Oh, I would like to listen, but it doesn’t work; if I’m quiet and serious, everyone thinks it’s a new comedy and then I have to get out of it by turning it into a joke, not to mention my own family, who are sure to think I’m ill, make me swallow pills for headaches and nerves, feel my neck and my head to see whether I’m running a temperature, ask if I’m constipated and criticize me for being in a bad mood. I can’t keep that up: if I’m watched to that extent that I start by getting snappy, then unhappy, and finally I twist my heart around again, so that the bad is one the outside and the good is on the inside and keep on trying to find a way of becoming what I would so like to be, and what I could be, if…there weren’t any other people living in the world.

From a purely technical point of view the theatrical finality is, of course, ideal for a writer of diaries: the classical unities of place and action are here dictated by circumstance. And yet this too is still in the realm of truth and reality, as is the final catastrophe, which is never shown but always pending. But the aim of literature is not truth about the world. The truth always implies a lack of freedom: things are as they are. Yet in literature things also are what they are not.


Take one of the greatest masterpieces of all time: Don Quixote. There is not a word of truth in the whole book. The man didn’t even exist. This fictional character has, furthermore, been created by his own reading of chivalrous novels, and he wants to make what he has read come true in his own life. But the outcome of this triple fiction is a new kind of truth: not the truth of the world, but the truth of the reader. This is what makes it literature. Literature does not teach us about life in general, but about ourselves. Don Quixote is not out there, in the world, but here: I am Don Quixote. I am Hamlet. I am Anna Karenina.

Am I also Anne Frank? No, I am not. Her book, which I have since read, affected me for several days with a devastating emotion that even made me sob at times, mixed with a strong dose of murderous hate. But this has to do with reality, not with art. She has remained precisely one murdered girl who longed so much to live and become a writer. That is what makes her book so effective. If she were still alive she would now be my colleague and two years my junior. She would then undoubtedly have written a novel about her years in hiding and used her diary as raw material; but these diaries would then have remained unpublished whereas the novel would have had only a tiny fraction of their power. In short, we would then not have gathered in Berlin where the murders were once planned.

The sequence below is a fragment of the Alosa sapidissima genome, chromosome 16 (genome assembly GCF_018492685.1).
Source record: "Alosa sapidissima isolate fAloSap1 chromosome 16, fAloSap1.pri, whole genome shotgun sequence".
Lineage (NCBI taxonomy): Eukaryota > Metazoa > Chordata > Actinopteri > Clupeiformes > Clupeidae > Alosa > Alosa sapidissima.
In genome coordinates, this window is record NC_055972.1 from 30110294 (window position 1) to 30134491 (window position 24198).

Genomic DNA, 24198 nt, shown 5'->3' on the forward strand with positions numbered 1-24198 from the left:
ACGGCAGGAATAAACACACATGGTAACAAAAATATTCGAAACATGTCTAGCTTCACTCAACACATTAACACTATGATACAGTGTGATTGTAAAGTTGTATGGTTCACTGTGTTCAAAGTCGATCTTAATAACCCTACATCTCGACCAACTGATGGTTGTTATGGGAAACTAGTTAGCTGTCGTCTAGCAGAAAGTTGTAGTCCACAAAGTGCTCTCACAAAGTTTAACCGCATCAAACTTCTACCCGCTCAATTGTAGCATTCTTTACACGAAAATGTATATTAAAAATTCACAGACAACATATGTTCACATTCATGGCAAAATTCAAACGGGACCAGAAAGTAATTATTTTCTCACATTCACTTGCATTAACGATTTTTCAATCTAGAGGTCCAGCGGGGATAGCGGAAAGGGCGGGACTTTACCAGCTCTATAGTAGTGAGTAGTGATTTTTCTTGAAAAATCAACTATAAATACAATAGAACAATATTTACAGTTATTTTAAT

Has she left us then no more than a human document? Was she then no more than a kind of intelligent journalist, recording her own experience and thoughts? This too is not quite the case either. A journalist gives a truthful account of something that has happened, whereas in literature the actual happening takes place during the act of writing, and for the reader during the act of reading. As it is not for the journalist, writing is a necessity to the writer. And this literary aspect of The Diary of a Young Girl (the actual experience of writing and reading) derives from the circumstance that it is not simply a diary. She abandons the vague, fragmentary, suspended character intrinsic to diary writing after the first week and changes it into imaginary letters to “Kitty.” This friend Kitty, she says, is first of all her own diary. But of course this person she addresses has, inversely, an influence on the writing, which would have been quite different if the person addressed had been called Magdalena or Frederik. We too describe events of some complexity differently if addressing a girl friend or a boy friend. The event in itself, an sich as I might say in German, does not exist at all; yet what comes closest to it is the journalistic impersonality of the diary.